music - tour

I've been described as "eclectic", a "musical Dr. Suess" and "weird as shit". Each pleases me as it shows people listen.

I grew up on the Beatles, Zappa, Beethoven, Stravinsky, Yes, Genesis, King Crimson, Fred Frith and Joe Pass. I was never one for flashy guitar bands, siding instead with those who integrate with the music and intrigue me sonically. Somewhere in there I obtained a degree in music performance and theory from CUNY, Brooklyn College. That's where Debussy and George Crumb made their impression.

When I write and record, I let the song take me where it wants to go. Robert Fripp once told me to become "the conduit of eventuality". This initially effervescent phrase has gained meaning with time.

The following samples might offer some insights to how I arrange and integrate my music.

Honeymoon In Polynesia   
Leaning on some trance-like long delays on the guitar and bouncing alligator clips on the strings, I was going for elusive foreign textures that the South Pacific evokes. Well, not literally, but turning a friend's operatic voice backwards and doubling it for the break brought the needed "foreign" vocal flare to round out the arrangement.

Die For Me   
I've wanted to get back to some acoustic settings (largely as preparation for some back-logged titles I haven't gotten to) and with JB's help on cello I took advantage of this Songfight title. Guitar and cello is a wonderful texture and I look forward to exploiting it again.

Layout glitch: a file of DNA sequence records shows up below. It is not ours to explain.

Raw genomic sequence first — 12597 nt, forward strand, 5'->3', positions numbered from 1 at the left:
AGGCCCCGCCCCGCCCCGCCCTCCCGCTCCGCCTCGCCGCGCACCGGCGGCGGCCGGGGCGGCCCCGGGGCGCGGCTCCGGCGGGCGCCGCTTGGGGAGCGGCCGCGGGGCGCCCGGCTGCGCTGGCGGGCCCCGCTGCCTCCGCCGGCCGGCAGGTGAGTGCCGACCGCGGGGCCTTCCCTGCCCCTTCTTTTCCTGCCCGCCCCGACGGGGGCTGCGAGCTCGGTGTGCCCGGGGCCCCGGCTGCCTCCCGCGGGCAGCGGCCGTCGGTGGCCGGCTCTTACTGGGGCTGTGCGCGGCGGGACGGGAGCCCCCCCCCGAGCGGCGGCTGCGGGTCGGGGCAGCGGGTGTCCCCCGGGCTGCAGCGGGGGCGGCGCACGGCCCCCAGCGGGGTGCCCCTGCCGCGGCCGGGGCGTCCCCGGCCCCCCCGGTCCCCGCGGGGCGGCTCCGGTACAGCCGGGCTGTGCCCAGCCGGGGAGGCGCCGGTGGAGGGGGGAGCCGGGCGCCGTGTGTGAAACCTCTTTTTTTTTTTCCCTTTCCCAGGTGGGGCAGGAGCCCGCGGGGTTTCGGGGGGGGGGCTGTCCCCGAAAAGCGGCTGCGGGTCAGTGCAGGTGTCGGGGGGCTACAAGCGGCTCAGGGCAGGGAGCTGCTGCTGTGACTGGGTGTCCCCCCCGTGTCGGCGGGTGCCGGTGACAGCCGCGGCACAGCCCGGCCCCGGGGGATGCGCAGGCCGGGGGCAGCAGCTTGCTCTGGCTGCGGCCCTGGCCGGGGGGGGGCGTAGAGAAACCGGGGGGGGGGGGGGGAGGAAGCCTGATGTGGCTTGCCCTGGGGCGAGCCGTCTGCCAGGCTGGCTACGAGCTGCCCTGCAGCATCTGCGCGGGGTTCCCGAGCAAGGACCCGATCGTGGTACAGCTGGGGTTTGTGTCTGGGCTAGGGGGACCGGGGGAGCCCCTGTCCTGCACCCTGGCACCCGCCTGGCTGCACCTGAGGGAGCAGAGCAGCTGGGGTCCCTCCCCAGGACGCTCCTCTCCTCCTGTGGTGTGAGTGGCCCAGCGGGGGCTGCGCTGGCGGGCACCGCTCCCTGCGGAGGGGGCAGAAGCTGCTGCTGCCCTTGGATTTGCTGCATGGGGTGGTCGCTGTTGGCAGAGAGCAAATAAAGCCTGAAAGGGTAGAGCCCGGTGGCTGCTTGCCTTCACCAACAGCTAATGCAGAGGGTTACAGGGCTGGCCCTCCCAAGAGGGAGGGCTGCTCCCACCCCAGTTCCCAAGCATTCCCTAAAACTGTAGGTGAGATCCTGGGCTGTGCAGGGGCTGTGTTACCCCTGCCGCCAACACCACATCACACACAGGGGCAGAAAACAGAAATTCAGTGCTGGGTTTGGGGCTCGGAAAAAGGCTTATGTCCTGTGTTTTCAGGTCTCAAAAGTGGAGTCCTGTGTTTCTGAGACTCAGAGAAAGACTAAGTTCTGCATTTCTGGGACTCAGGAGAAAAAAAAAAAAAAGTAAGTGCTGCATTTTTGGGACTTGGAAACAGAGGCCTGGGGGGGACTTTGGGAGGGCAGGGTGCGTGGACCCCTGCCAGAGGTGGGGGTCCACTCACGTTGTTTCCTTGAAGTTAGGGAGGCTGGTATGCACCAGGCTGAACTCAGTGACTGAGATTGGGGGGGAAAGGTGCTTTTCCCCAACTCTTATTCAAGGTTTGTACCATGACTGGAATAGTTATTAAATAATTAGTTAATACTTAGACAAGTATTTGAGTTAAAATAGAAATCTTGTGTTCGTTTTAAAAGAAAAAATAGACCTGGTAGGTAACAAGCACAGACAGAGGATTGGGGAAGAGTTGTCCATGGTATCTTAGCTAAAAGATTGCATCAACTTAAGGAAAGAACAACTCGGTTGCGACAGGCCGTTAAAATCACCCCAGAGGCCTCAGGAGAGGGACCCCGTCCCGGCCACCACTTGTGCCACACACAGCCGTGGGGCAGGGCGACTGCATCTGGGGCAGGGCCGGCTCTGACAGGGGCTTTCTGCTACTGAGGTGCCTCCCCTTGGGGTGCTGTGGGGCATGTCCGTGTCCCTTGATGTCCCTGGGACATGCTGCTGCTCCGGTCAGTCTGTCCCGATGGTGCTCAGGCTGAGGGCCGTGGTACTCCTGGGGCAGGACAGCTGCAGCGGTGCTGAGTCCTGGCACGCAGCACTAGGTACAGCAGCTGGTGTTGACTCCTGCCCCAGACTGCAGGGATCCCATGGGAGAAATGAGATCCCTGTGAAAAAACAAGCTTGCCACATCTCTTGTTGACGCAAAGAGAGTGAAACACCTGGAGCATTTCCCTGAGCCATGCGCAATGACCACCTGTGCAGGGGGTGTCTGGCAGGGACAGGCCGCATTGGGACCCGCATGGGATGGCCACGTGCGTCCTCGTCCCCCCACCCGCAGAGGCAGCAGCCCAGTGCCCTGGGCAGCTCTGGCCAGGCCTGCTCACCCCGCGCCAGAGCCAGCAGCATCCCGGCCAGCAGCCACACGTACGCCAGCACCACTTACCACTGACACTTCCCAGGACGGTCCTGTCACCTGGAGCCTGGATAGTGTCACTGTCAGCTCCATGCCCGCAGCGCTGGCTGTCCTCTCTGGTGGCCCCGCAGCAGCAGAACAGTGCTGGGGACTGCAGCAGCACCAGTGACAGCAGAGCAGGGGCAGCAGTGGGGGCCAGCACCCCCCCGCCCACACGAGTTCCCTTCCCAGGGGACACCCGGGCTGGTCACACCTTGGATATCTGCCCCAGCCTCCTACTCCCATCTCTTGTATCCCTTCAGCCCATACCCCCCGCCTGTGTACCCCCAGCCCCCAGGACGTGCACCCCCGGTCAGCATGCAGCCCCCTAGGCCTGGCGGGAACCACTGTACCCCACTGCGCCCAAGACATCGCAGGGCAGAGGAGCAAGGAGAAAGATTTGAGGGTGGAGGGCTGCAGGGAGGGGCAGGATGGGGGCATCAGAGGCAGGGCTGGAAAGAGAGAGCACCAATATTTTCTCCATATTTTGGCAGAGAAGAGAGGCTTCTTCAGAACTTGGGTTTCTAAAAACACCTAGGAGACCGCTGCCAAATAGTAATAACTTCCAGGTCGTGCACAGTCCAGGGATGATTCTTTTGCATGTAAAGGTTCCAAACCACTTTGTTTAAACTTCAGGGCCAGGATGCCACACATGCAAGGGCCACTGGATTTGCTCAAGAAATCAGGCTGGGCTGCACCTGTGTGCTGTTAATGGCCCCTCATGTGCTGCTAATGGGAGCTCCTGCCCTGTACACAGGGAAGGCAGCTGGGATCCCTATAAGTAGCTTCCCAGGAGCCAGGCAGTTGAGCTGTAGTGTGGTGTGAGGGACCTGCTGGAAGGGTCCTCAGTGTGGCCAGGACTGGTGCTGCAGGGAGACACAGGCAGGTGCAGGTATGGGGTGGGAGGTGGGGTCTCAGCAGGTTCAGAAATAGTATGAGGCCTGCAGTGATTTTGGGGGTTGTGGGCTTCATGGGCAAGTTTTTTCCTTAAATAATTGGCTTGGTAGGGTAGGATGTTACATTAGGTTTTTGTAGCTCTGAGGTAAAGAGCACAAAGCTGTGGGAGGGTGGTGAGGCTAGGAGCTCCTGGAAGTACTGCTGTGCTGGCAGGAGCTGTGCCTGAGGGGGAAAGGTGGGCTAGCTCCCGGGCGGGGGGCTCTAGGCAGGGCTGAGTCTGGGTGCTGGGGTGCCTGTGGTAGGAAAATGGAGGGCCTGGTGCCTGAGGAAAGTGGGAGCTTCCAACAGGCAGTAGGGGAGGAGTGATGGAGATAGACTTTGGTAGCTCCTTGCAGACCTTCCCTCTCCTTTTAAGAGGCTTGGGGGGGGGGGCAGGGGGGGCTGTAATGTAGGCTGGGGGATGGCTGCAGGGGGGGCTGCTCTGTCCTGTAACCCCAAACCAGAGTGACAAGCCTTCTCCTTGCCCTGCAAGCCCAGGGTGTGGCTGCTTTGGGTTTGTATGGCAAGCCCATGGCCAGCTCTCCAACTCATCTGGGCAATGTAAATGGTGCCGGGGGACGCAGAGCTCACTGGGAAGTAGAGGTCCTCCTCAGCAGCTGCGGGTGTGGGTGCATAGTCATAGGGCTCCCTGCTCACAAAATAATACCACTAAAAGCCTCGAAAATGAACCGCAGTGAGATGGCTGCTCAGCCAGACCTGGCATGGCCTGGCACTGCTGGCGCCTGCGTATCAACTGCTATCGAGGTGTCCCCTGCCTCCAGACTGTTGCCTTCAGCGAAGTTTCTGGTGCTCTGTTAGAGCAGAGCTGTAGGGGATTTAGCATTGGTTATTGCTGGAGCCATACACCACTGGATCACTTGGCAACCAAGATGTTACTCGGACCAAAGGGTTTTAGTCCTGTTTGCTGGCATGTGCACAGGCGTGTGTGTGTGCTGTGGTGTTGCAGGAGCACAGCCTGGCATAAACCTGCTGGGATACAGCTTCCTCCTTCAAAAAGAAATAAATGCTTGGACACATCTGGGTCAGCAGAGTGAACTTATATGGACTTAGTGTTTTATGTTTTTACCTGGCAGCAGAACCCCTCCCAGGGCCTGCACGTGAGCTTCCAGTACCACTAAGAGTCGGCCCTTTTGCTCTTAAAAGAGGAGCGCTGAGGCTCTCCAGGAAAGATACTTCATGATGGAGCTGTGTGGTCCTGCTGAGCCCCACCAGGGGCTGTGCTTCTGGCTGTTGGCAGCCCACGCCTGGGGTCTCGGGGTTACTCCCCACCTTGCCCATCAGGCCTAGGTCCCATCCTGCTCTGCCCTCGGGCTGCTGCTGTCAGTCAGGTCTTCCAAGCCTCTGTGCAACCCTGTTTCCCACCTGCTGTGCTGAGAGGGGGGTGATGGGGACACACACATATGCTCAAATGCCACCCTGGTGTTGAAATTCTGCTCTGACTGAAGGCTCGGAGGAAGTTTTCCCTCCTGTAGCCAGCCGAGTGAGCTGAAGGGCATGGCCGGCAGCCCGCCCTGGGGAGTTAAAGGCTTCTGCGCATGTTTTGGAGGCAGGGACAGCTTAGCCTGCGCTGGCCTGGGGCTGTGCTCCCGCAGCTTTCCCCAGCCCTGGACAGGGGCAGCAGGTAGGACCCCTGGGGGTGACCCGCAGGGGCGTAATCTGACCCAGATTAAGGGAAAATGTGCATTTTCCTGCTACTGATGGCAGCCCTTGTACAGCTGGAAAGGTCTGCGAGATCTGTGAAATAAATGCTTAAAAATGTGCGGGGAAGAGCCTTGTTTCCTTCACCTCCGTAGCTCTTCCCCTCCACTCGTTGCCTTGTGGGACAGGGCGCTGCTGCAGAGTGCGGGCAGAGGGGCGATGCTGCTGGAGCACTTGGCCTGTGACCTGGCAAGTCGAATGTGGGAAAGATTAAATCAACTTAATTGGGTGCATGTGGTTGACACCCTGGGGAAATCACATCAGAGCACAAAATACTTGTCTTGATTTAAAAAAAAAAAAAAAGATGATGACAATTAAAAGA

Cheer Up Shelley   
Lots of eBow and driving stereo textures (especially coming out of the mock bass "solo") can't bring Shelley clarity in her agnostic dilemma.

Hey Ruth   
The deep moody pulse is countered by a toy instrument gamelan. I had Sudhar's vocals, sung in Tamil, in my head for a few months and suddenly this accompaniment presented itself.

Talk About Your Feelings   
Dynamically there's the ride of asserting the initial message, complete with a lead guitar duet, to contemplative reflection over shimmering alligator clips on guitar strings.

(Insects Ahead cover)
An eBow quartet, acoustic guitar woven between staccato crunch electric, and a pulsating breath solo over a Frippertronic crescendo attempt to dramatize the story line of two distracted losers who unknowingly race toward each other until they collide.

Screwdriver slide guitar introduces an all-guitar rhythm accompaniment to a call for environmental awareness, represented by the classical guitar break employing right hand harmonics.

An adaptation of Leo Brower's "Cuban Landscapes" for classical guitar quartet leads into phasing dissonant triads against atmospheric rain which in turn deliver us to a climatic wrong-note screechfest solo before getting washed out entirely.